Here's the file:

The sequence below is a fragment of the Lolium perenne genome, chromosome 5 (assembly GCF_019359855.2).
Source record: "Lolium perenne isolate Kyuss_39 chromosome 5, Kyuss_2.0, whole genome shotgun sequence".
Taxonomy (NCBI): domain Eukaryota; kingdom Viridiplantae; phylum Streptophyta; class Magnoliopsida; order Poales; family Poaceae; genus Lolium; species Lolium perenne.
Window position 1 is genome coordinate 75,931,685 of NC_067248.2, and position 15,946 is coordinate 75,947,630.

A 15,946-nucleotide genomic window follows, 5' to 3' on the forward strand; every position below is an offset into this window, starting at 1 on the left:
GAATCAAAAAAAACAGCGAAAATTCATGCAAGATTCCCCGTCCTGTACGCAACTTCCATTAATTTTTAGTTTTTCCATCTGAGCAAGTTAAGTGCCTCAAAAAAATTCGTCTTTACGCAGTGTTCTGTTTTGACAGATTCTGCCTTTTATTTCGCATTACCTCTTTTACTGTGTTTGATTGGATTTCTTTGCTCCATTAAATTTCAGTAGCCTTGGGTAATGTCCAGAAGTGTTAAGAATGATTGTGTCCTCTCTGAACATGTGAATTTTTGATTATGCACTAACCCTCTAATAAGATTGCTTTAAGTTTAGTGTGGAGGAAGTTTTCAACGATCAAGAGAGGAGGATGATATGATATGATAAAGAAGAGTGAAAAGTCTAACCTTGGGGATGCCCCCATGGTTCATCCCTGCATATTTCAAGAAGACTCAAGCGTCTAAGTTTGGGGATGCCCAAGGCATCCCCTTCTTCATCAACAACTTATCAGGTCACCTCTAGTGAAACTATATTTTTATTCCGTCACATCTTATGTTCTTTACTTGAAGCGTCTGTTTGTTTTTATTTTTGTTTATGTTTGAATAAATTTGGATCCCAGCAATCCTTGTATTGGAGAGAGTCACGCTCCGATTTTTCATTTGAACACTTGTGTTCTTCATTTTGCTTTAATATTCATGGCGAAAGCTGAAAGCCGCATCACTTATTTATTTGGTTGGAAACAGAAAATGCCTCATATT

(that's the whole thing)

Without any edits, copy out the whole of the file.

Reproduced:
The sequence below is a fragment of the Lolium perenne genome, chromosome 5 (assembly GCF_019359855.2).
Source record: "Lolium perenne isolate Kyuss_39 chromosome 5, Kyuss_2.0, whole genome shotgun sequence".
Taxonomy (NCBI): domain Eukaryota; kingdom Viridiplantae; phylum Streptophyta; class Magnoliopsida; order Poales; family Poaceae; genus Lolium; species Lolium perenne.
Window position 1 is genome coordinate 75,931,685 of NC_067248.2, and position 15,946 is coordinate 75,947,630.

A 15,946-nucleotide genomic window follows, 5' to 3' on the forward strand; every position below is an offset into this window, starting at 1 on the left:
GAATCAAAAAAAACAGCGAAAATTCATGCAAGATTCCCCGTCCTGTACGCAACTTCCATTAATTTTTAGTTTTTCCATCTGAGCAAGTTAAGTGCCTCAAAAAAATTCGTCTTTACGCAGTGTTCTGTTTTGACAGATTCTGCCTTTTATTTCGCATTACCTCTTTTACTGTGTTTGATTGGATTTCTTTGCTCCATTAAATTTCAGTAGCCTTGGGTAATGTCCAGAAGTGTTAAGAATGATTGTGTCCTCTCTGAACATGTGAATTTTTGATTATGCACTAACCCTCTAATAAGATTGCTTTAAGTTTAGTGTGGAGGAAGTTTTCAACGATCAAGAGAGGAGGATGATATGATATGATAAAGAAGAGTGAAAAGTCTAACCTTGGGGATGCCCCCATGGTTCATCCCTGCATATTTCAAGAAGACTCAAGCGTCTAAGTTTGGGGATGCCCAAGGCATCCCCTTCTTCATCAACAACTTATCAGGTCACCTCTAGTGAAACTATATTTTTATTCCGTCACATCTTATGTTCTTTACTTGAAGCGTCTGTTTGTTTTTATTTTTGTTTATGTTTGAATAAATTTGGATCCCAGCAATCCTTGTATTGGAGAGAGTCACGCTCCGATTTTTCATTTGAACACTTGTGTTCTTCATTTTGCTTTAATATTCATGGCGAAAGCTGAAAGCCGCATCACTTATTTATTTGGTTGGAAACAGAAAATGCCTCATATT